The DOE spokeswoman said the scaffolding was erected for safety reasons even though the school is “safe” with no danger of falling bricks or debris.

The city doesn’t have an estimated completion date — or estimated start date — and the school declined to comment.


DOE extends deadline for families to apply for kindergarten

| aaltamirano@queenscourier.com

Parents will now have more time to register their children for kindergarten.

Schools Chancellor Carmen Fariña announced that the Department of Education (DOE) is extending the deadline for families to apply to kindergarten from Friday, Feb. 14 until Thursday, Feb. 20.

Hard copy directories of schools are available at elementary schools and enrollment offices, in order to help families narrow down their options. The directories are also available online here.

For the first time, families can apply this year via a single online application called “Kindergarten Connect.” Parents can apply by visiting here or searching www.nyc.gov for “Kindergarten Connect.”

According to the DOE, the application allows parents to list their options in order of preference, with zones and admissions priorities remaining unchanged. 

Parents can also apply over the phone by calling 718-935-2400, in which over-the-phone interpretation service is available in over 200 languages, or in person at any of the DOE’s 13 enrollment offices. A complete listing of Borough Enrollment Offices and hours of operation can be found here.



De Blasio releases report, gives testimony in Albany on pre-K plan

| ctumola@queenscourier.com

Photo via Twitter/@NYCMayorsOffice

Mayor Bill de Blasio testified in Albany Monday on an interagency report he released the same day detailing plans to provide free full-day pre-kindergarten for every 4-year-old in the city by increasing taxes on the wealthy.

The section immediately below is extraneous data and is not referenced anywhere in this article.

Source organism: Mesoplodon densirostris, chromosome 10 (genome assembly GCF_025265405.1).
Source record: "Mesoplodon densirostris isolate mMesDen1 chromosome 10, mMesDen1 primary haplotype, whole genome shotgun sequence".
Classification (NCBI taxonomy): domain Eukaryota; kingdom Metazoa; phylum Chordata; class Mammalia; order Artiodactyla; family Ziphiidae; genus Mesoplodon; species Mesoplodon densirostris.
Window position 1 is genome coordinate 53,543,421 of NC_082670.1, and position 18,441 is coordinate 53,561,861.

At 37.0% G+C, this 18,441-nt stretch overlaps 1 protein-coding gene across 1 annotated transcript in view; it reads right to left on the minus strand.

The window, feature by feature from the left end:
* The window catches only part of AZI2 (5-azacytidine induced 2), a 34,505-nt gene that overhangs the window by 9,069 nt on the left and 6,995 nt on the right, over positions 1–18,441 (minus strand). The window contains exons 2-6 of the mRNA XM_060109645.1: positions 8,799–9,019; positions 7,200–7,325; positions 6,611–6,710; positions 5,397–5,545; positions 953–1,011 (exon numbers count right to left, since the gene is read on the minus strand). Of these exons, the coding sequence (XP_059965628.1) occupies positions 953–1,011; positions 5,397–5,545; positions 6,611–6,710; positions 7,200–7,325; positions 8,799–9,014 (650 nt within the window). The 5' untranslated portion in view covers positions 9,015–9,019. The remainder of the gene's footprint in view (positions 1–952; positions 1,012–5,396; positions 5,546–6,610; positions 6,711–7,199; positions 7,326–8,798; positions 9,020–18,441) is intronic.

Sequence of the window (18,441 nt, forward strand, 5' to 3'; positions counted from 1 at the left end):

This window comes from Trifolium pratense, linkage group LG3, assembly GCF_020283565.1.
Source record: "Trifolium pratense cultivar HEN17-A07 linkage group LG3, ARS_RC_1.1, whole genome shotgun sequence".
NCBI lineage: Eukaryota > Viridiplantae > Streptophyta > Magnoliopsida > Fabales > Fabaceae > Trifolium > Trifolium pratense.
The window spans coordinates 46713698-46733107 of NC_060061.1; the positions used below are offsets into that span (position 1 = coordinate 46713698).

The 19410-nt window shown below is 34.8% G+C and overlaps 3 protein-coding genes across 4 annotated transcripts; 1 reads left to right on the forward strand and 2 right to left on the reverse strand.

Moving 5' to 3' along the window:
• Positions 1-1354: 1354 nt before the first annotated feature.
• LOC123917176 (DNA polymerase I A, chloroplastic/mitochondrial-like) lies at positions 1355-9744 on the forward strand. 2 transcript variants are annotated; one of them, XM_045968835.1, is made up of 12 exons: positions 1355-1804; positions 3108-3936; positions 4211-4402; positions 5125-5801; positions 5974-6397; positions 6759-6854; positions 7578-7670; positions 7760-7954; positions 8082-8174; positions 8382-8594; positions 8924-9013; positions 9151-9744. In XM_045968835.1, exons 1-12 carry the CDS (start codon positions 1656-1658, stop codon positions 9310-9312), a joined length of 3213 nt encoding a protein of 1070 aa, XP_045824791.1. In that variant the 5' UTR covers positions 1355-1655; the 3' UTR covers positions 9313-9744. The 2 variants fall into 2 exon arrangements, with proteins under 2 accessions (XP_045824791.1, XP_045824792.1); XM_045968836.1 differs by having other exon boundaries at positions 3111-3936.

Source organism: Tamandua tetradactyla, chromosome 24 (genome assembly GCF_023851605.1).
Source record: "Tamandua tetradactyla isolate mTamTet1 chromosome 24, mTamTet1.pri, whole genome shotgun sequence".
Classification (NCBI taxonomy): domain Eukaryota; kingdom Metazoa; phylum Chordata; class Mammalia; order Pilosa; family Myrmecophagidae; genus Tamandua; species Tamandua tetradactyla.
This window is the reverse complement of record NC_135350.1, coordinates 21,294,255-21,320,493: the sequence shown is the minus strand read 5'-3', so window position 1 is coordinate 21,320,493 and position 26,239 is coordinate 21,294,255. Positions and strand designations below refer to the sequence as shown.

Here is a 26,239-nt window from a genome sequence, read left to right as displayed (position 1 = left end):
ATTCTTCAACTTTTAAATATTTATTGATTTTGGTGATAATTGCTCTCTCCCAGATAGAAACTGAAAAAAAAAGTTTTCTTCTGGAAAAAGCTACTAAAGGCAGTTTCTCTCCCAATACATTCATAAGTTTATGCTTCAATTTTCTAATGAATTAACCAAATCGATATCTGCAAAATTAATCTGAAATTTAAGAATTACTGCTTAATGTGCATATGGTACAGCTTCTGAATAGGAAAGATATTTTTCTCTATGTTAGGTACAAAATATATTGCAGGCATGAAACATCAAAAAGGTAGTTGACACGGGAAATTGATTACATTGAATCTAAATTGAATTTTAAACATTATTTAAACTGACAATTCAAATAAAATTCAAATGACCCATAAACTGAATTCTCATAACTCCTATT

“The reality is that today, fewer than 27 percent of 4-year-olds in New York City have access to full-day pre-K,” the mayor said.

To authorize the tax hikes, he will need permission from Albany lawmakers.

Specifically, he is asking for an income tax surcharge, which would increase the current 3.9 percent rate to a 4.4 percent rate on those with annual incomes of a half-million dollars or more over the next five years.

It would also allow for the expansion of middle school extended learning programs, de Blasio said.

At an average cost of $10,239 per child, under the plan, 73,250 children would be eligible for full-day pre-kindergarten by the 2015-2016 school year, beginning with 53,604 in September 2014.

The total cost is estimated at $340 million annually, with $97 million dedicated to start-up infrastructure and costs required to upgrade program quality in the first year.

The plan will require approximately 2,000 new classrooms in public schools and community-based settings across the city, according to the Department of Education.

Governor Andrew Cuomo proposed a statewide plan for universal, full-day pre-kindergarten in his budget address last week, with an estimated cost of $1.5 billion over the next five years. The state would fully fund the program.

“That’s an idea we strongly endorse and we appreciate his leadership on this issue,” de Blasio said.

But he said the funding must be  “predictable and consistent,” and isolated from the state budget.